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Qantas A380s back on the schedule from 1 July

written by Hannah Dowling | September 7, 2021
A file image of Qantas Airbus A380 VH-OQL Phyllis Arnott. (Seth Jaworski)
A file image of Qantas Airbus A380 VH-OQL Phyllis Arnott. (Seth Jaworski)

Qantas is following through on its promise to return part of its Airbus A380 fleet to the skies by mid-2022, with the superjumbo already back on the schedule for its Sydney-Los Angeles routes from 1 July next year.

While the airline had previously suggested its A380 fleet would remain in storage until 2023, Qantas announced amid its financial results last month that it would bring five jets back into service “ahead of schedule” in mid-2022.

The airline said it will use the five A380s to fly between Sydney and LA from July 2022, and between Sydney and London, via Singapore, from November 2022.

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Now, as reported by Executive Traveller, Qantas has committed to this pledge and introduced its A380s back onto the flight schedule for its Sydney to LAX return service as QF11 and QF12 from 1 July.

It will be the first time a Qantas A380 has carried passengers since the entire fleet was placed into storage in July 2020.

From 1 July, the four-engined jet will perform the QF11 and QF12 services six days per week, while the smaller Boeing 787 Dreamliner will cover the route on Wednesdays.

In total, Qantas expects 10 of its 12 A380s to be back to performing regularly scheduled services by early 2024, while the remaining two are to be retired.

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It marks the beginning of the end of Qantas’ iconic A380 fleet, following the decided end of the Airbus A380 program, as Airbus nears delivery of its last-ever A380 to Emirates.

All 10 returning A380s will have their interiors refurbished prior to their return to service.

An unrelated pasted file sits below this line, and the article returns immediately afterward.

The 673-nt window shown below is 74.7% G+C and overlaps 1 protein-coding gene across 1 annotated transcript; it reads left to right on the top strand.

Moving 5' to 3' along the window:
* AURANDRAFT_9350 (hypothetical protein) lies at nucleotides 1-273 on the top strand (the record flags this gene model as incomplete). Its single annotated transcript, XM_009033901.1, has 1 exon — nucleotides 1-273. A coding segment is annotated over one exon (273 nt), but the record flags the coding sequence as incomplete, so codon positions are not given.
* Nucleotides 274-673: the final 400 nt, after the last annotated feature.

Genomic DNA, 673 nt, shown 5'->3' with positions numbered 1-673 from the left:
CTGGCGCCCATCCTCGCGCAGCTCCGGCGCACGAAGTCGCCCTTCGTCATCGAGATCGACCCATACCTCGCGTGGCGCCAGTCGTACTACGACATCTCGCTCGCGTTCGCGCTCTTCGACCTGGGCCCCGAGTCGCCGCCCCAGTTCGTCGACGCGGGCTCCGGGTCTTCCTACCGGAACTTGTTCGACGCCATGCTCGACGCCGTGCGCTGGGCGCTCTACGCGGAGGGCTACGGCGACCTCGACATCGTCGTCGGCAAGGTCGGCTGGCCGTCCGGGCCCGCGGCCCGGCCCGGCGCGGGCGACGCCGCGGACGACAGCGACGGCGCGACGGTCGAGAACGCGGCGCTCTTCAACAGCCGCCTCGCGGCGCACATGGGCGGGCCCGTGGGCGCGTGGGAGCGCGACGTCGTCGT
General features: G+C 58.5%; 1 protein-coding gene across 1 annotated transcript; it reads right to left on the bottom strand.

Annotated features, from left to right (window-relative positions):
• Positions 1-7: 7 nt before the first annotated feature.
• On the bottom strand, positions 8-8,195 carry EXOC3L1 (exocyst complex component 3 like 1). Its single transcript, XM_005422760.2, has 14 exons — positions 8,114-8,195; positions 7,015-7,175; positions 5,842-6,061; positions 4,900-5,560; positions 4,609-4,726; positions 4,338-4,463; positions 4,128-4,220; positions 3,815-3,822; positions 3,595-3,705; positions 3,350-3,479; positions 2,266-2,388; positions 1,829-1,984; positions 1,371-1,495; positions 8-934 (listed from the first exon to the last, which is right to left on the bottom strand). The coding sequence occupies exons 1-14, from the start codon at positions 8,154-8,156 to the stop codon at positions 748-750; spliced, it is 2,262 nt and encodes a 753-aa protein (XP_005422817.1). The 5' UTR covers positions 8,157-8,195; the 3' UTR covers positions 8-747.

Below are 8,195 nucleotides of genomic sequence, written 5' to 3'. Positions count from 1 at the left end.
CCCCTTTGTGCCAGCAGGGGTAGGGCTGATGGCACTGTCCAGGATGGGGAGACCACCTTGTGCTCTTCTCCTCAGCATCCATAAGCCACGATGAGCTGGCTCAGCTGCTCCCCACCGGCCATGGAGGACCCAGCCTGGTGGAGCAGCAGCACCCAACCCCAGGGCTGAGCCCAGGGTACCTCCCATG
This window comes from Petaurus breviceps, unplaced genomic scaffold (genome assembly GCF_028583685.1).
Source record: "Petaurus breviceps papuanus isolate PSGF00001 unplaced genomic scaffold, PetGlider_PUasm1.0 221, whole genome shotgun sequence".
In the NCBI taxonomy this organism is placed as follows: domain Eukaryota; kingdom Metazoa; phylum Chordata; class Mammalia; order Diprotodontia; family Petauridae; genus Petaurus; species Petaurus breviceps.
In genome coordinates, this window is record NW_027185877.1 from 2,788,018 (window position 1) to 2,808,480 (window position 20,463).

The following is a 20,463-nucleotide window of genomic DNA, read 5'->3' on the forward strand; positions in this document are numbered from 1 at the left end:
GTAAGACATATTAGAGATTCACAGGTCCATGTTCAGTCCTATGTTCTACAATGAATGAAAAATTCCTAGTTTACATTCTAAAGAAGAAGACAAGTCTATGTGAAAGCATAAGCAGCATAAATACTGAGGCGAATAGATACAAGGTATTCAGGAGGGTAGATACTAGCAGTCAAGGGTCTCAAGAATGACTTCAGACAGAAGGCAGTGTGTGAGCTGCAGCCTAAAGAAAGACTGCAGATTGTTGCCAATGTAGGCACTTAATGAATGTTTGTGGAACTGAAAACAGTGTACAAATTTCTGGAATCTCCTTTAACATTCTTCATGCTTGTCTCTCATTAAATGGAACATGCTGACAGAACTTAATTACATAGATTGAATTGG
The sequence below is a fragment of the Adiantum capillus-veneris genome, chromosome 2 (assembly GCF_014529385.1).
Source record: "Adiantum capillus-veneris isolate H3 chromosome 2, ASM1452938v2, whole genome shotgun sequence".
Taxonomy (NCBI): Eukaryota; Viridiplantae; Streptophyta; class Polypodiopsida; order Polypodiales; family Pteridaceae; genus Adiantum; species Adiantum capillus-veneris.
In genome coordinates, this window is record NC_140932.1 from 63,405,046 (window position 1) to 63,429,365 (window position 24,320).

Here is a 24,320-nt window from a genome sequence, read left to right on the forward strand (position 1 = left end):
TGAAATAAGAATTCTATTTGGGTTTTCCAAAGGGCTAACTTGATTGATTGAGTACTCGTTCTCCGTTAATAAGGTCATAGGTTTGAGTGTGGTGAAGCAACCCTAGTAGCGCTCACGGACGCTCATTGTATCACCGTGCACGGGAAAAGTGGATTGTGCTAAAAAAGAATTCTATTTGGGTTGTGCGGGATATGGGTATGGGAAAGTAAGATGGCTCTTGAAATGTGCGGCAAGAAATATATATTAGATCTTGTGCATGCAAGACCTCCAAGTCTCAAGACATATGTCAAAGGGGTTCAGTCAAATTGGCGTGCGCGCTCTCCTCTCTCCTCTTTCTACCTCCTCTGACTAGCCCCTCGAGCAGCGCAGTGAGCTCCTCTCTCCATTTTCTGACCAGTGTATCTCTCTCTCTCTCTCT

Qantas CEO Alan Joyce has repeatedly suggested that the Qantas model makes it one of the few airlines internationally that can successfully sustain the Airbus A380 in the post-COVID world.

Speaking with CNN, Joyce said that “pent up demand” in Australia for overseas travel, along with limited available slots of London Heathrow and LAX, means that Qantas can reasonably fill its A380s and make the venture profitable.

“When we looked at the research… The desire to travel once the borders open up and it’s safe to do is massive. It’s three times the levels it normally is in Australia,” Joyce said.

“There’s a lot of pent up demand to visit friends or relatives, to take that holiday.”

Joyce said that the A380 is the “perfect vehicle” to address Australia’s imminent surge in demand for international travel.

“When we look at Australia, we have limited slots at Heathrow, and the A380 helps us meet demand at Heathrow due to its size. And the same to LA,” he explained.

“There’s a scheduling window, all of our flights leave LA between 10:00 and midnight because of the curfew in Sydney… So you can’t really add frequency, so you might as well have a big aircraft that works.”

In light of the news that Qantas will retire two of its iconic A380s, Australian Aviation looked back on the history of the airline’s A380 fleet, and gives readers the chance to guess which superjumbos are destined to be grounded for life.

Take a look and place your bets here.

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